In Division 2 we spread out into GCP as well as having physical machines, so we developed a custom auto-scaler. The autoscaler checks the capacity of a region and how many players are currently in a region, keeps a record over 10 minutes and makes a prediction. If the prediction goes over the current capacity in 20 minutes or less, it will create a new instance (since making windows servers on GCP takes longer than linux servers)
If the prediction goes lower than the capacity of a server, it will send a decomission request to the machine, which takes up to 3hrs to complete (to give people time to leave the server naturally).
Idk, I've been doing this for 5 years now so I can talk at length about how we do it, but ultimately out biggest challenges are the fact that we can't use cool shit or new trends because latency matters a lot and we use windows everywhere.
As an aside; the overwhelming majority of other ubisoft games (excption: For Honor) use something very similar to what we released open source in collaboration with google to do matchmaking: https://agones.dev/site/
Is it so the game devs don't need to write cross-platform server code?
* One platform to develop on; back-end coders tend to go back and forth between client and server programming.
* Faster iterations. (just hit F5 in visual studio)
Stupid reasons for:
* Old IT Director denied the use of virtualisation software. (mac address randomisation wasn't great and it caused a switch crash if two people had the same mac)
* Windows licenses are really cheap compared to developer time. (until we went to cloud, where Microsoft charges insane amounts for licensing)
The C# / .NET libraries are really beautiful and well thought out. I most often program in Python, and while the Python language is more concise and elegant than C#, the Python libraries are not nearly as well organized and consistent as C# / .NET. Java libraries are better than Python but worse than C#, and the Java language is worse than both C# and Python. As far as dev enivronments, Visual Studio is far better than Eclipse and roughly equal to Python's PyCharm. Because C# is compiled, it's far more performant than Python and a bit better than Java.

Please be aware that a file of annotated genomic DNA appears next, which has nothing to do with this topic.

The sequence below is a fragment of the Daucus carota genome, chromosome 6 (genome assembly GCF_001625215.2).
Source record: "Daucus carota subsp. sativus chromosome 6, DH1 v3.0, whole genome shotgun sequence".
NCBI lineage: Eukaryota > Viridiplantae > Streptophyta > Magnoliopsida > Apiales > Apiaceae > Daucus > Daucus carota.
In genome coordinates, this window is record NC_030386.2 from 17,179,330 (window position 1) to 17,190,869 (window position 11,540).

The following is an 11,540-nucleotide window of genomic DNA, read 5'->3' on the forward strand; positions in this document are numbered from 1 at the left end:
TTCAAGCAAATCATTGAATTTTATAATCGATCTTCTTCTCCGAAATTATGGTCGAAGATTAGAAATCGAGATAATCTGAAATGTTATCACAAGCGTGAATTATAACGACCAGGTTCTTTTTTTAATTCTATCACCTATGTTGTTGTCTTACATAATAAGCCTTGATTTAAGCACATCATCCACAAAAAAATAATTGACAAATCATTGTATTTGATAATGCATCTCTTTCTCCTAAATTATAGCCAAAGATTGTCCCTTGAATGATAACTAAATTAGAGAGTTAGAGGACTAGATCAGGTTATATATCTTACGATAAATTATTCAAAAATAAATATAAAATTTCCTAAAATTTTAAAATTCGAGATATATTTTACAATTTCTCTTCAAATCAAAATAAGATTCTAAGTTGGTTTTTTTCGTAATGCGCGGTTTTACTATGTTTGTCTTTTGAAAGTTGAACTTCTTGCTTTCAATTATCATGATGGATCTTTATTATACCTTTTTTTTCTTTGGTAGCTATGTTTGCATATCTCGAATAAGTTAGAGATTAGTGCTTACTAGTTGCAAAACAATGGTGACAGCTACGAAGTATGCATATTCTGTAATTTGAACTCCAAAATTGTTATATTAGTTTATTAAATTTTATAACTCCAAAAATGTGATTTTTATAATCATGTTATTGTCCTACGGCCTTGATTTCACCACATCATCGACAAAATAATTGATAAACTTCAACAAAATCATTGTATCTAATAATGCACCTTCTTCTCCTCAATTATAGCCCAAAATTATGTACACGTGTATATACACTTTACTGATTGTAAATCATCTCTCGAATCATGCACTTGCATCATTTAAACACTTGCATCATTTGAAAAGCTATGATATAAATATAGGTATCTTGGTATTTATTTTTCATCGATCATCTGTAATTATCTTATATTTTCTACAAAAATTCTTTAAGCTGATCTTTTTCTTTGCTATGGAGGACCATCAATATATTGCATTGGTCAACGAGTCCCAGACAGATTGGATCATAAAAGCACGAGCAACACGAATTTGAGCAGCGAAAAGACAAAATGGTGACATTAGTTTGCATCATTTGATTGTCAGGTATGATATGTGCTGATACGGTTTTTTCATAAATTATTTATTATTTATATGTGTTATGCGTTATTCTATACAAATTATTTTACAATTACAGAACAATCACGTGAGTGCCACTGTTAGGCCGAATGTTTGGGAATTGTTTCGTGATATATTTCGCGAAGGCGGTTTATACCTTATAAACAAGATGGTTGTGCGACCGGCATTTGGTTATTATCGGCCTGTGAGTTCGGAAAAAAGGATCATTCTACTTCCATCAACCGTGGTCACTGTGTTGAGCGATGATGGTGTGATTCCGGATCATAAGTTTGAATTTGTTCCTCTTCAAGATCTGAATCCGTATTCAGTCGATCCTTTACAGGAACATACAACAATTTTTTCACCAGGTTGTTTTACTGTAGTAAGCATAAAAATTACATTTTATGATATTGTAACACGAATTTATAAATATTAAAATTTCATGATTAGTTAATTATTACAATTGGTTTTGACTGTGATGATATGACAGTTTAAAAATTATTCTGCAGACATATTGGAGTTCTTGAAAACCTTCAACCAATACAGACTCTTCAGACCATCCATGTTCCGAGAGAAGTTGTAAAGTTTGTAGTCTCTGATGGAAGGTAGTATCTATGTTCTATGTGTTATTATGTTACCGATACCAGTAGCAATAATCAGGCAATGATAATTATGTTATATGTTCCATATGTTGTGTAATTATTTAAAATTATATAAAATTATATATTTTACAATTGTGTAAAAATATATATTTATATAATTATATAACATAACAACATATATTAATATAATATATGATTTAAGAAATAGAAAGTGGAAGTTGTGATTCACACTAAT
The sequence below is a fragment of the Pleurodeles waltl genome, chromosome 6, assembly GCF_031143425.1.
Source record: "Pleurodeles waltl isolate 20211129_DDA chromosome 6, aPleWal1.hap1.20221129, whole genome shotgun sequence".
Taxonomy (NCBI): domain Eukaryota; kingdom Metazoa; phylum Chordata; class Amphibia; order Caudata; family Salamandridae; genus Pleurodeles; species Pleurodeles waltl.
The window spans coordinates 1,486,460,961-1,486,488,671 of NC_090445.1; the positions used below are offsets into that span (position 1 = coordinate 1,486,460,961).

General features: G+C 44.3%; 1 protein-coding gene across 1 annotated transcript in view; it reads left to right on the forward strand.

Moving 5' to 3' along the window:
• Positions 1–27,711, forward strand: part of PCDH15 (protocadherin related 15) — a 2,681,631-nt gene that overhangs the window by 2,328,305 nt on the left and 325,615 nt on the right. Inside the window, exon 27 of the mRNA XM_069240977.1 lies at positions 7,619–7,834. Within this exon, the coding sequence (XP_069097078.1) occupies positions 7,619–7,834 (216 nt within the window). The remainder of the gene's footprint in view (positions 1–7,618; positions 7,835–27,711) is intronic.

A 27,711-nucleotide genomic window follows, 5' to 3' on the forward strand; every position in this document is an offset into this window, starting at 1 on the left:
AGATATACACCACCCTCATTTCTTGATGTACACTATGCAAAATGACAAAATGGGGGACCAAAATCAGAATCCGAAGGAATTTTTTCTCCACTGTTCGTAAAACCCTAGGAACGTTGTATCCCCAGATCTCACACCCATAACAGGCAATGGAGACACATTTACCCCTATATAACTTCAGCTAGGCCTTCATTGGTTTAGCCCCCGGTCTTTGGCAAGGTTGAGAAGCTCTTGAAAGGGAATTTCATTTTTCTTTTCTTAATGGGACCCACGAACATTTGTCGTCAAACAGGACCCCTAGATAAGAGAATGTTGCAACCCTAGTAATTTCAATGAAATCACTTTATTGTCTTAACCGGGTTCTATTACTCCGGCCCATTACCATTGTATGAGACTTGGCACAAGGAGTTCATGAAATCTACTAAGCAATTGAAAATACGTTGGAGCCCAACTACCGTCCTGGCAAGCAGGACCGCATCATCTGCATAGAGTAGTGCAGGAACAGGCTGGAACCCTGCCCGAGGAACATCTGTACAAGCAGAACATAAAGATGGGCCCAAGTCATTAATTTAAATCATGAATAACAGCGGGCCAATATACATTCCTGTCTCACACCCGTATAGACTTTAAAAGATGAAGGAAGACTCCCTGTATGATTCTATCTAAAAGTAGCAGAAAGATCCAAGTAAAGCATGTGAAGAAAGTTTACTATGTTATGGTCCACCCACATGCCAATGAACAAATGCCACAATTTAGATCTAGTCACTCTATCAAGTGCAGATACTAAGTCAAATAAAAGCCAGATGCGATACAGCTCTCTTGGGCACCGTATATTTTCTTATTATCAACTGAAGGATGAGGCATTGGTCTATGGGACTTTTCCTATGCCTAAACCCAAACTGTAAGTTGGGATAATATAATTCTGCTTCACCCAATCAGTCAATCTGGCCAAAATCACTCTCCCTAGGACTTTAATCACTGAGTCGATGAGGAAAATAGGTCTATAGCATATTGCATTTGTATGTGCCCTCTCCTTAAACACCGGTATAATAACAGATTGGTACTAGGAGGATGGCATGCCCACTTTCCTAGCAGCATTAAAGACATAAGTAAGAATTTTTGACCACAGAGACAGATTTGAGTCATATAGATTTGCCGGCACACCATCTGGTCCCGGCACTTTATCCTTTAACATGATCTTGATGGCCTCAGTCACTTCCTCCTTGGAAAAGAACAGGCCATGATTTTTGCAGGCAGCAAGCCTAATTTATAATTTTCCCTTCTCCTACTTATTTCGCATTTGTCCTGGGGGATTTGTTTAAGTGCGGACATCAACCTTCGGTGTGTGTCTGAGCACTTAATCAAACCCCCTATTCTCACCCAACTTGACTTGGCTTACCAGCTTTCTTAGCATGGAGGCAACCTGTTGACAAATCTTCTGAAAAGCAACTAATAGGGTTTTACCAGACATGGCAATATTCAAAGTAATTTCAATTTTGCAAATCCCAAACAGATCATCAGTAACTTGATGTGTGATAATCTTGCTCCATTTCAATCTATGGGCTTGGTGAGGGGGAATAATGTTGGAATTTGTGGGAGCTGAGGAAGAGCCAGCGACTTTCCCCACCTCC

The downside of course, is that once you start down that road, you are pretty locked into the MS world.
If I was starting a new project, and I was a scrappy startup, I'd probably go with Python. But if I had resources (ie $$$) to support MS licenses and performance actually mattered, I'd go with MS. Side projects for experimentation may lead to node or rust. But sorry Java, can't really imagine a scenario where I'd start with you.
Luckily, you can do C# without having to use Windows with .Net Core.
.NET Core was developed with CLI usage in mind and common operations (like migrations/boilerplate generation) can be driven from CLI or Rider, you don't need VS for that.
You may have some problems with 3rd-party libraries. Not all of them have been ported to .NET Standard. I'd recommend checking your project's dependencies in advance. (We did have some problems with legacy COM-based cryptographic libraries and had to build a separate "microservice" hosted under Windows to offload this stuff to. COM stuff works fine under .NET Core, but only under Windows (obviously).)
I develop on Windows with Visual Studio and deploy to “Linux”. We use CodeBuild to compile and create the zip file (lambda) or Docker Container (Fargate).
CodeBuild basically is “Serverless builds”. It launches s prebuilt or custom Docker Container and you just run .net core “publish” command line and it gets all of your Nuget packages and then you run your standard packaging commands.
But Rider should be good. I’m a huge fan of R# and you can cross target Linux, Mac and Windows from either host using msbuild.
But there are reported issues with sql:
I can understand how value types would help a lot, but it is possible to optimize Java to avoid object headers on the heap at great pain, i.e. avoiding classes and doing index arithmetic on flat arrays of values. Value types coming to the JVM will obviously help here.